Cursing Chronic Pain? For Grace Says Yes!

Cursing Chronic Pain? For Grace Says Yes!

Women disproportionately suffer from pain and often feel that they are undertreated by health care providers.

So what to do?

Talk about it–or perhaps even curse about it, which is what the 8th annual Women in Pain Conference will do next month (September) in Los Angeles. It is sponsored by For Grace, a non profit that is devoted to promoting better care and wellness for women in pain.

“Cursing Therapy” will be featured this year, because according to conference organizers, studies prove a couple of well chose four-letter words can decrease pain. Cynthia Toussaint is the Founder and Spokesperson, For Grace and author of Battle for Grace

“This year our theme is ‘Transform Pain into Strength: The Power of the Comeback’ where we’ll focus on resilience. When we’re broadsided by chronic pain, we lose most everything that was important and that we could count on. In order to survive and thrive, we must pick ourselves back up, reinvent ourselves and move forward. To do that, resilience is key. Whether we’re born with an abundance of resilience or not, we can all learn to develop it. And that’s what our day is all about,” she told the National Pain Report.

If cursing isn’t your thing, how about pole dancing. The conference will feature women in pain who have turned to pole dancing and burlesque performance to reignite their lives.

University of Michigan pain psychologist and researcher Dr. Afton Hassett and author of Chronic Resilence Danea Horn to guide women in pain out of the darkness and into the light of comeback. Actor Kevin Dobson, who attends each year, will empower attendees with resilience readings.

The event is set for September 11 in Los Angeles. It starts at 9 am at the California Endowment. If you’d like to register, you can do so here.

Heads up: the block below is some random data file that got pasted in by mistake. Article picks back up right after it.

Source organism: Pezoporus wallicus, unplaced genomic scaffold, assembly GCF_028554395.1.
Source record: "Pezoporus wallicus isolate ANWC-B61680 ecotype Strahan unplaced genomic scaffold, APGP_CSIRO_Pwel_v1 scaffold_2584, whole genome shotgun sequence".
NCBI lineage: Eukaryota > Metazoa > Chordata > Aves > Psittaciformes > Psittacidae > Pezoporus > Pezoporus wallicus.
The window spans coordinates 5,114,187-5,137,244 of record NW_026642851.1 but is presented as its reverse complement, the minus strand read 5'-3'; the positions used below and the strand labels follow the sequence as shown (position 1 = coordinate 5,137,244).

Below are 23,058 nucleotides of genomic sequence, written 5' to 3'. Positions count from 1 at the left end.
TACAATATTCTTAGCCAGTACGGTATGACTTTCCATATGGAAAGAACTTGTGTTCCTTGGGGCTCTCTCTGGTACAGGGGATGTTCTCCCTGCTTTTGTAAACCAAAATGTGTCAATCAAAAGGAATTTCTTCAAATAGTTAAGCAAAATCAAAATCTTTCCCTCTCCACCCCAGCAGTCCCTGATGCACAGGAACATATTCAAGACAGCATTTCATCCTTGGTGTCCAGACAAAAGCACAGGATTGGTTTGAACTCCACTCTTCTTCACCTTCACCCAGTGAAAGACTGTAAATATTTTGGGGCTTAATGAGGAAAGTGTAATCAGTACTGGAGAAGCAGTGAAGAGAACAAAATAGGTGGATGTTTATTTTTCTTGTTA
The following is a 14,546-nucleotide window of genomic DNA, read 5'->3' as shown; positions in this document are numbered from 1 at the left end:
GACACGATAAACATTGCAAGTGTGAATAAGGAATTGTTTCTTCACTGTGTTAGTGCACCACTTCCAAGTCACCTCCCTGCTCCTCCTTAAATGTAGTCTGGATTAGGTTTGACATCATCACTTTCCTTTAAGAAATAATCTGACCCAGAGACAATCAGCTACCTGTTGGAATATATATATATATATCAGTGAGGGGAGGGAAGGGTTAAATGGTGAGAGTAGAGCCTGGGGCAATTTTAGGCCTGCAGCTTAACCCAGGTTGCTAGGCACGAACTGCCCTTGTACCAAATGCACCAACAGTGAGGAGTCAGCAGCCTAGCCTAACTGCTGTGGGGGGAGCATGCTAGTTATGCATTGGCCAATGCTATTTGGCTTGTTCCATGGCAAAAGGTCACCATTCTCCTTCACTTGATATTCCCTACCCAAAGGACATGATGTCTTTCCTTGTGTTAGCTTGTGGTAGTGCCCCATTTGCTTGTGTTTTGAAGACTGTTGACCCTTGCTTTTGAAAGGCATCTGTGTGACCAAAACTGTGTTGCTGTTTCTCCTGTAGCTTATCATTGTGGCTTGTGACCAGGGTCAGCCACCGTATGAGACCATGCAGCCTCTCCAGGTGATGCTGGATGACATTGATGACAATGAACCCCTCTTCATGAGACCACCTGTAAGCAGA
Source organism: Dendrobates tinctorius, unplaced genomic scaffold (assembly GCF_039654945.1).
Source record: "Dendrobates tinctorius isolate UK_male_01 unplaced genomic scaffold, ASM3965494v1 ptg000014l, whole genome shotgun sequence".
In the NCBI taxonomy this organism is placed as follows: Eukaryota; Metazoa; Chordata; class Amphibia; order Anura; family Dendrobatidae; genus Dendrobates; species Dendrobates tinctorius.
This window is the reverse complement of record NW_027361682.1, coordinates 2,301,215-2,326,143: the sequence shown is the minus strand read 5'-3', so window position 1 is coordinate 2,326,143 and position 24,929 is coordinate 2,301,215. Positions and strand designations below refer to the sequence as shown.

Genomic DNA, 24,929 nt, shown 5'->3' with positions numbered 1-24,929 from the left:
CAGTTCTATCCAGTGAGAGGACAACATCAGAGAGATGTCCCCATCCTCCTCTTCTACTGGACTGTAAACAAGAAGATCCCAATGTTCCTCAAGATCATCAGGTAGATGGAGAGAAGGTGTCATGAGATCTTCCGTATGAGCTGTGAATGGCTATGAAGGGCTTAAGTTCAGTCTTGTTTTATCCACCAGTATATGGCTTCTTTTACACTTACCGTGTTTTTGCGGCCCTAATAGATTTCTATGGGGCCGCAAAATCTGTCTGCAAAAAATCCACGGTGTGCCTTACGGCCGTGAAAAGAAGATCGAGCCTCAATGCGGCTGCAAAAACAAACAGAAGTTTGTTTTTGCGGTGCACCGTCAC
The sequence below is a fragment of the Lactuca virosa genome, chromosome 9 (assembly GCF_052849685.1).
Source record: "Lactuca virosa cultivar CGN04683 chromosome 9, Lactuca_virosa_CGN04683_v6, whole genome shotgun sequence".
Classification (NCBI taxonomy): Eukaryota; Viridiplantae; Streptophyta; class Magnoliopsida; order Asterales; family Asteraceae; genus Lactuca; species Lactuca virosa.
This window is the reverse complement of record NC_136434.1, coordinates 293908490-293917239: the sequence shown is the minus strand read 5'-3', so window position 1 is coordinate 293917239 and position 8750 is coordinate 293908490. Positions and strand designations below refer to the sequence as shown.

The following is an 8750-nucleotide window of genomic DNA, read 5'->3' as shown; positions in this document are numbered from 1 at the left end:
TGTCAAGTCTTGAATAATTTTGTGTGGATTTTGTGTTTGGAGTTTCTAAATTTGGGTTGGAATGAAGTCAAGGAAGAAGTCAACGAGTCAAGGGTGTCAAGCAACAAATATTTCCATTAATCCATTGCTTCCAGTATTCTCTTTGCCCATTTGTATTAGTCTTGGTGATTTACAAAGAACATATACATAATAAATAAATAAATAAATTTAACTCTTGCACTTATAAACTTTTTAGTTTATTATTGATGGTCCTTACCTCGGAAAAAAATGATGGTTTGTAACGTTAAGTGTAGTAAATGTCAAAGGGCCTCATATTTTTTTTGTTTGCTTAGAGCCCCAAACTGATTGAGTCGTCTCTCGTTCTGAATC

The National Pain Report has explored the concept of women in pain. Our Women in Pain online survey attracted over 2500 response from women. It showed that women in pain suffer from a myriad of health care maladies including fibromyalgia and back pain which were the two most commonly cited. In addition, they talked about their frustration in terms of how they were treated by the doctors.

This article in the Huffington Post by Dr. Paul Spector further spells it out. In it he writes:

  • Women are more sensitive to pain than men
  • Women have a higher prevalence of painful conditions than men
  • Women seek medical help more often than men
  • Women have received less pain medication than men and have had their condition discounted as psychogenic or emotional and therefore not worthy of treatment

The issue of women in pain is huge. Women suffer more from chronic pain, and organizations like For Grace allow women to congregate, talk and yes, even curse about it.

We’ll cover the conference and let you know what we hear.

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Authored by: Ed Coghlan

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Emily Ullrich

Thank you for bringing this important (and frustrating!) issue to the public’s attention. I have experienced this subconscious sexism repeatedly by both male and female doctors. When my husband accompanies me to doctor’s appointments, and speaks up on my behalf, it’s amazixng how they oftentimes completely tune me out for the rest of the visit, and base their decisions for my care on his testimonials! Luckily, my husband is very in-tune to my needs and conditions, and I get better care than I did when he wasn’t around. It’s still extremely frustrating.